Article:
A New Conserved Quantity for the Kermack-McKendrick Epidemic Model
Speaker: Warren Weckesser, Enthought, Inc.
Abstract: In 1927, Kermack and McKendrick introduced a system of integro-differential equations that models the spread of a disease in a homogeneously mixed susceptible population. In this model, the duration for which an infected individual remains infectious can be interpreted as a random variable with an arbitrary probability distribution. (When the distribution is exponential, the integro-differential equations can be reduced to the well-known three-dimensional system of ordinary differential equations also known as the SIR model.) In this talk, I will show that the integro-differential equations have a conserved quantity that has not been previously observed. With this conserved quantity, we easily prove some well-known results on the threshold value and final size of an epidemic. I will also give new formulas for the basic reproduction number for very general multi-stage epidemic models with multiple susceptible classes in which the infected stages each have arbitrary probability distributions. These results generalize several previous results from the literature. This is joint work with Dan Schult of Colgate University.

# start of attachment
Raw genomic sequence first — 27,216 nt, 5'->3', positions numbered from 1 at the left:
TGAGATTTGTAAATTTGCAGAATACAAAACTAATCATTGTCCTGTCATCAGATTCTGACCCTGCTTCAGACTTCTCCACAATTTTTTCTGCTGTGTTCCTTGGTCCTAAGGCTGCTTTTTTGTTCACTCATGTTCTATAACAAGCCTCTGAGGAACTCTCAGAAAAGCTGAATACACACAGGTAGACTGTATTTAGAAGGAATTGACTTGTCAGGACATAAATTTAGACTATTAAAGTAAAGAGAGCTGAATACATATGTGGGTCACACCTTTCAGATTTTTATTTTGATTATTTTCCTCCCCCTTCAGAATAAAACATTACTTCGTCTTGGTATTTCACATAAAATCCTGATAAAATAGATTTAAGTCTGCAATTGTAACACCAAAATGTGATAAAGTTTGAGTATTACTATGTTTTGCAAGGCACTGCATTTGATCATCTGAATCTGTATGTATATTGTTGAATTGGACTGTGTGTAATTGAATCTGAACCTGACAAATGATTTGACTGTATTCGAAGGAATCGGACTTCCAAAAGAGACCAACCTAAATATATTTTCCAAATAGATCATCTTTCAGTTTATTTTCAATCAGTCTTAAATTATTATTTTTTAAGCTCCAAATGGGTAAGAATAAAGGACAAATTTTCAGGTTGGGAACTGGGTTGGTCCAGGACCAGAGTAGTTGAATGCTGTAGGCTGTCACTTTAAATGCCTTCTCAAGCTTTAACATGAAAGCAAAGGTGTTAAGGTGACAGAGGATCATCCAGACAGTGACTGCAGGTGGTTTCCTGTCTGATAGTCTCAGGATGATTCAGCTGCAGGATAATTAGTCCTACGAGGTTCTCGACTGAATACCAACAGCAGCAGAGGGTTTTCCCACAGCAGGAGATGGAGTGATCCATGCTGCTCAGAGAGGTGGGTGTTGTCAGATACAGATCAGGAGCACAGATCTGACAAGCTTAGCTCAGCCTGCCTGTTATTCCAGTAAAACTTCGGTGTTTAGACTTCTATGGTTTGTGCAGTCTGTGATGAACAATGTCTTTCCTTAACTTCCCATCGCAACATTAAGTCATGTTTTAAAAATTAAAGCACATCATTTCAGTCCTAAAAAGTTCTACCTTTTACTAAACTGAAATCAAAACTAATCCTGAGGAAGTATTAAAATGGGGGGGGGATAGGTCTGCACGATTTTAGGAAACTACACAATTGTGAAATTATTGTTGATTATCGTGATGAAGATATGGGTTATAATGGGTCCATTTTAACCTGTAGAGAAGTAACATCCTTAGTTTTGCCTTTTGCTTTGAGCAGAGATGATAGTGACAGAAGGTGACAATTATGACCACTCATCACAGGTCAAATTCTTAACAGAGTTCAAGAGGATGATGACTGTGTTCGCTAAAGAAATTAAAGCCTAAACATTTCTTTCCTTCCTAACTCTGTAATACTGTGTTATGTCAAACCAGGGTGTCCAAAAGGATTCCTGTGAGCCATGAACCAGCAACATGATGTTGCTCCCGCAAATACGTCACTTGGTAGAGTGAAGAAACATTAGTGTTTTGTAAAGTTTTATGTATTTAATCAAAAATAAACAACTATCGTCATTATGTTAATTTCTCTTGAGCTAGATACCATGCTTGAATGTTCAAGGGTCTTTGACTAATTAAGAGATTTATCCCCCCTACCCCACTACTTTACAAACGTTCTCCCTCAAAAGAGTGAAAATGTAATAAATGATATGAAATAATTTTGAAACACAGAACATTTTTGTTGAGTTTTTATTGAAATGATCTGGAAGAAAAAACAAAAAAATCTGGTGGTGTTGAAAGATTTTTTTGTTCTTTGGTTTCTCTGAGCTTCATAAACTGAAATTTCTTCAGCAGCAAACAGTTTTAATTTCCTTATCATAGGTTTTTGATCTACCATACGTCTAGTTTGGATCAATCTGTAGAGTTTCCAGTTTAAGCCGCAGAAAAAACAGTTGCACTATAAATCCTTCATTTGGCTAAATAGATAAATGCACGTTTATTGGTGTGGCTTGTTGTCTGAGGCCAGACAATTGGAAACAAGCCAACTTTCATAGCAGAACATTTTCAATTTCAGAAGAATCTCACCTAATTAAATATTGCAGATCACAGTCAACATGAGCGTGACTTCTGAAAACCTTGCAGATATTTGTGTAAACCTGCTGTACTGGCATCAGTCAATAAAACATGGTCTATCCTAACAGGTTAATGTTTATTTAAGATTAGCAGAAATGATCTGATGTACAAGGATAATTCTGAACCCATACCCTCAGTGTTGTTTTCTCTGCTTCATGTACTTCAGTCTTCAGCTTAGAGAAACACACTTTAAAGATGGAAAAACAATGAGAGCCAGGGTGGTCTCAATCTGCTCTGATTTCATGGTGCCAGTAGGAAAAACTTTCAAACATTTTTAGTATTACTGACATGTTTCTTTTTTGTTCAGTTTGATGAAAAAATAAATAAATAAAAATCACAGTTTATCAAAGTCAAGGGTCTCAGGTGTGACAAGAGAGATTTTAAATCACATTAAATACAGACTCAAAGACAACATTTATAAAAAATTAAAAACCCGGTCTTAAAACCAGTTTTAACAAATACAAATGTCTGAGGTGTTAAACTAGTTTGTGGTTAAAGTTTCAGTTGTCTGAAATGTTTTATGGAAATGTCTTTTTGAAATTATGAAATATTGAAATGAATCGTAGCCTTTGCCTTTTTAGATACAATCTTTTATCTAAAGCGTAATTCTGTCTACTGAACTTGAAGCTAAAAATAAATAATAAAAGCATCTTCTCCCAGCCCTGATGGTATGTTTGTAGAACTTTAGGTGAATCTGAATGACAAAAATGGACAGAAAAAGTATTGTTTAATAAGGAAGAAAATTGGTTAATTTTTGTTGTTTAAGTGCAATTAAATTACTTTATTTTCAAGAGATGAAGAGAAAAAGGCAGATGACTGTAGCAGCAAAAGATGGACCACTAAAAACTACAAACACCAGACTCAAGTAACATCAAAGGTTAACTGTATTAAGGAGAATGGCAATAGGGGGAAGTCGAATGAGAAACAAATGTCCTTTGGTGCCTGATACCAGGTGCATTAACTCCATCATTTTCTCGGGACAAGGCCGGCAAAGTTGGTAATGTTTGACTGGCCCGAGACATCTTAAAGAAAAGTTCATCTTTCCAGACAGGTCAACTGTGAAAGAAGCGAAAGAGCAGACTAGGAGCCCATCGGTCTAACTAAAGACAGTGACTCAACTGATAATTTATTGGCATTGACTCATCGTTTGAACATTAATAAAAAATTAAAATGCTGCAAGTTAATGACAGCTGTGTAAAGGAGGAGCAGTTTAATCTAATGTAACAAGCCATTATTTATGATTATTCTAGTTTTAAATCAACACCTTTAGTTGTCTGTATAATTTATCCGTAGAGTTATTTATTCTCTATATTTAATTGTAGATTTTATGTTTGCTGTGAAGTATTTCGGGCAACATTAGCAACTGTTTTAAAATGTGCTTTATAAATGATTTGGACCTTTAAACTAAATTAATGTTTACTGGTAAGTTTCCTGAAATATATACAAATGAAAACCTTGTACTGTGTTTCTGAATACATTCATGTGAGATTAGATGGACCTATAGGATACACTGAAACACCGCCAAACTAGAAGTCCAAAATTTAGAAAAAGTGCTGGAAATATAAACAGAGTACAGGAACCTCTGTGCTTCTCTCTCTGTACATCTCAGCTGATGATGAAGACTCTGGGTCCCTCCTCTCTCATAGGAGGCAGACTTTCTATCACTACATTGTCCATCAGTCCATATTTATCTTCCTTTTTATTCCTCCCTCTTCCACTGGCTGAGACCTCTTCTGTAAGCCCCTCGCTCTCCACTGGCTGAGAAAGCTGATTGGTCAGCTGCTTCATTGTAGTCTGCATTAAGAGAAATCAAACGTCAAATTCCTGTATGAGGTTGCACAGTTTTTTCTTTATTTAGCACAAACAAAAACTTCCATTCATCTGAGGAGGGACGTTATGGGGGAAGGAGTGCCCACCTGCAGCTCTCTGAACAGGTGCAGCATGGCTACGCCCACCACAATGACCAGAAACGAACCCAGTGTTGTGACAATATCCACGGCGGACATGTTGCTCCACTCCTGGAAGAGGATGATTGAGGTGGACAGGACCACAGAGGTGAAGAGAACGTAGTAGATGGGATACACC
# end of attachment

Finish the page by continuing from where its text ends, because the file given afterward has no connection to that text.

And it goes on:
Room Reservation Information
Room Number: 106 McAllister
Time: 3:35pm - 4:25pm